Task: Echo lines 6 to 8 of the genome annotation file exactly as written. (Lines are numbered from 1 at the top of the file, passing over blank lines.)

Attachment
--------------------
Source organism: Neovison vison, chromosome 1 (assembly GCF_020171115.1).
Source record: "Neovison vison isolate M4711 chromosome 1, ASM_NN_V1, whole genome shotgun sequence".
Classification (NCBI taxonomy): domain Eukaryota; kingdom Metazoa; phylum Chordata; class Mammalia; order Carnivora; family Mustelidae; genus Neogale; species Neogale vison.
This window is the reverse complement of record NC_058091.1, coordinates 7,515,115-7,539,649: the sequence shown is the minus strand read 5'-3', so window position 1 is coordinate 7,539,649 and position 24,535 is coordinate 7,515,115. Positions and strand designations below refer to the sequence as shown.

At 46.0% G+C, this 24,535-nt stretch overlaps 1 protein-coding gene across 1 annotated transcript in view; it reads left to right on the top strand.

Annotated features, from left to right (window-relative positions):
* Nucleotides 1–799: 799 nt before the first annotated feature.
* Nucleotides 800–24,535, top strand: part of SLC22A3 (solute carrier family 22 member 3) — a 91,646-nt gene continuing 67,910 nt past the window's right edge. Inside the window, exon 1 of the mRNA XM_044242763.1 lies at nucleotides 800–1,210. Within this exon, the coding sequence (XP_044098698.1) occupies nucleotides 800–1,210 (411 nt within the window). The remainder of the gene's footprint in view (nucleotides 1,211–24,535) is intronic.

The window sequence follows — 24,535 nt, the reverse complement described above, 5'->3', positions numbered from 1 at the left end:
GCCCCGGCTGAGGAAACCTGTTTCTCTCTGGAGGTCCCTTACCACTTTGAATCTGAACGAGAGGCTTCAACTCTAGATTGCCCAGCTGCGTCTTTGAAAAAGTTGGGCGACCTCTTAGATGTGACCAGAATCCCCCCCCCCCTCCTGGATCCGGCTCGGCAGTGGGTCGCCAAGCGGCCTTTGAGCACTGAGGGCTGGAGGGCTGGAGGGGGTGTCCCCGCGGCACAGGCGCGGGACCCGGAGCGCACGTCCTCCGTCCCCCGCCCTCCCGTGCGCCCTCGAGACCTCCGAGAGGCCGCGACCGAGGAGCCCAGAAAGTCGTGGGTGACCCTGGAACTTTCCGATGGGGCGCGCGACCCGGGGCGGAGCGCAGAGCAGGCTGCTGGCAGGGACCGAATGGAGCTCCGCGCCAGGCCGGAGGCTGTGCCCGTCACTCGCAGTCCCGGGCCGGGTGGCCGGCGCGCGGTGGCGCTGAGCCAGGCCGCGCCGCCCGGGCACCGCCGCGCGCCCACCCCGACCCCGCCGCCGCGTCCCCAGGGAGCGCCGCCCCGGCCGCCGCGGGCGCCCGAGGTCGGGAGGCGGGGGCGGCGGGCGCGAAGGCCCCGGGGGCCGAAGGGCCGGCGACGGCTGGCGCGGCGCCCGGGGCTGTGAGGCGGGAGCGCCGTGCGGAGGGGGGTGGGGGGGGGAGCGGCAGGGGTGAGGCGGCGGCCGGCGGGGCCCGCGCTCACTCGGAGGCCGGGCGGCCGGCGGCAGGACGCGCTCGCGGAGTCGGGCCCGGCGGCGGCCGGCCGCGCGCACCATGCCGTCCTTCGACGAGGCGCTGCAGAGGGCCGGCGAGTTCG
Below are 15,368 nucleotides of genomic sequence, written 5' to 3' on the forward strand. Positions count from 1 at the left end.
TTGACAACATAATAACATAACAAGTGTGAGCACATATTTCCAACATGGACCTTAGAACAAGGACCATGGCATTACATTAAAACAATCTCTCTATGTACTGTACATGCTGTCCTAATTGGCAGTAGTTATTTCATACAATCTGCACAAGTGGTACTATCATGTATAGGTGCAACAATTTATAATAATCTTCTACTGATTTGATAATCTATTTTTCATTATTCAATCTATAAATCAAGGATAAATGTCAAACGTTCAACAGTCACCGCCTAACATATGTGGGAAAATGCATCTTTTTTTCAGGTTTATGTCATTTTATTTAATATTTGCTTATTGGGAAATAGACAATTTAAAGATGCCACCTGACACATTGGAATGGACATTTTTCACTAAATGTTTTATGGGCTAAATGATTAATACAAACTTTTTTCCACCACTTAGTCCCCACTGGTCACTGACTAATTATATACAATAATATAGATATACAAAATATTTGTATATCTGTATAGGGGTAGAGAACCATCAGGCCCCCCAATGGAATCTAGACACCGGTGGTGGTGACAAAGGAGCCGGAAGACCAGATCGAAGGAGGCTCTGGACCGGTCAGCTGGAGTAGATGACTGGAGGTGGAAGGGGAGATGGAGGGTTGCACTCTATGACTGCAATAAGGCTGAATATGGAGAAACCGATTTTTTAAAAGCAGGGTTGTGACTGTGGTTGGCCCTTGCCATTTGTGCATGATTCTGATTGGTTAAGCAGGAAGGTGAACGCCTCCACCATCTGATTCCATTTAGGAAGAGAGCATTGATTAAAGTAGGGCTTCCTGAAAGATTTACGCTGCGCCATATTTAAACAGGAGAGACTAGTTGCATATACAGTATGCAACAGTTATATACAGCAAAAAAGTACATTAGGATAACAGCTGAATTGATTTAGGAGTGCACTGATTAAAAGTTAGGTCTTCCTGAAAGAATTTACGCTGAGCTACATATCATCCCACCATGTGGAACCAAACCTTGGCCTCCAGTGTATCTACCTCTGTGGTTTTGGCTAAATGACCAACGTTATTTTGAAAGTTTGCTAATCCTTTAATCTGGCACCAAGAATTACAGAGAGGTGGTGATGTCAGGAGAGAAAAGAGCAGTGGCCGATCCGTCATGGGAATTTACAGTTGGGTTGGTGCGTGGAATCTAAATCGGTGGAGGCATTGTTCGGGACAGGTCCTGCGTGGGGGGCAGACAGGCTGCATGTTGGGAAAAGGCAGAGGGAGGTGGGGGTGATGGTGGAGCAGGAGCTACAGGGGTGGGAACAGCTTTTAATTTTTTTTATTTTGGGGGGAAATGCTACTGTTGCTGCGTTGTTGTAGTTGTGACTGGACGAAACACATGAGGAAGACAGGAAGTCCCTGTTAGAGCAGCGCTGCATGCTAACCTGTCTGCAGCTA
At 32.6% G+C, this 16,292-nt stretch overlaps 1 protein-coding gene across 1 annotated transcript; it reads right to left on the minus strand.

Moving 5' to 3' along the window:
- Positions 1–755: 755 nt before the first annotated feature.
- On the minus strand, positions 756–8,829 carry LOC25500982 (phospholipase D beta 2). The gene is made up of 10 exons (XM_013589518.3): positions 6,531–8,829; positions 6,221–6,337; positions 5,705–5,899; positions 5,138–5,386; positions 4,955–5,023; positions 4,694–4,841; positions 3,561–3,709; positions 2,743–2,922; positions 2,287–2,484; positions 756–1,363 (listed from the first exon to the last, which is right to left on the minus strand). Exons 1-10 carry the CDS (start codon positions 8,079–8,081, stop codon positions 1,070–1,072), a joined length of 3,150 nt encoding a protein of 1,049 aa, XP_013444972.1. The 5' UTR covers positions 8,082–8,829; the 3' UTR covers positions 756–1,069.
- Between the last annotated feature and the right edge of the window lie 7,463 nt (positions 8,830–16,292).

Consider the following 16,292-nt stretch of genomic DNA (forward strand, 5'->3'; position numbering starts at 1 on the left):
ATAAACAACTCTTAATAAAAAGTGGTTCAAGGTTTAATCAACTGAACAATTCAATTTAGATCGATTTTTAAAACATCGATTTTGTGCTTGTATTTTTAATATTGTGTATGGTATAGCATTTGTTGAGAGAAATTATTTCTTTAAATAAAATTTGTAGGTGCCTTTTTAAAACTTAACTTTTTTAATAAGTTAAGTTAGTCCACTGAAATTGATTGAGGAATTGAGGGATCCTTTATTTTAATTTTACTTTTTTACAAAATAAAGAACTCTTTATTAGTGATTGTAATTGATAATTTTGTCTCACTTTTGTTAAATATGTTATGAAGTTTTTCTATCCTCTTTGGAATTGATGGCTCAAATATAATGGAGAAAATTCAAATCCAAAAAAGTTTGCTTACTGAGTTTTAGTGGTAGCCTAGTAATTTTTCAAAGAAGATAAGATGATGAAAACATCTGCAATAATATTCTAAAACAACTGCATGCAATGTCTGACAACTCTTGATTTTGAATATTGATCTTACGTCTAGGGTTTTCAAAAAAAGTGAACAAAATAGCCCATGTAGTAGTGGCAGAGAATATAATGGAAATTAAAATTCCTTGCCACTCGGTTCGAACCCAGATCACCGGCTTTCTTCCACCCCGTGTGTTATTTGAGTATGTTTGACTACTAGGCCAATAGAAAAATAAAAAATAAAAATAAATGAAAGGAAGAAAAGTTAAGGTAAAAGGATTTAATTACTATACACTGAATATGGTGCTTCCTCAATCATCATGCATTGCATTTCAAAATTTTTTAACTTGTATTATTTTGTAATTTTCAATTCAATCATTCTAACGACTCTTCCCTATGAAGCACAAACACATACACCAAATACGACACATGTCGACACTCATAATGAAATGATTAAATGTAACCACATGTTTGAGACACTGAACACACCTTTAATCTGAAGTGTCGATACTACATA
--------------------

Annotated features, from left to right (window-relative positions):
* Nucleotides 1–799: 799 nt before the first annotated feature.
* Nucleotides 800–24,535, top strand: part of SLC22A3 (solute carrier family 22 member 3) — a 91,646-nt gene continuing 67,910 nt past the window's right edge. Inside the window, exon 1 of the mRNA XM_044242763.1 lies at nucleotides 800–1,210. Within this exon, the coding sequence (XP_044098698.1) occupies nucleotides 800–1,210 (411 nt within the window). The remainder of the gene's footprint in view (nucleotides 1,211–24,535) is intronic.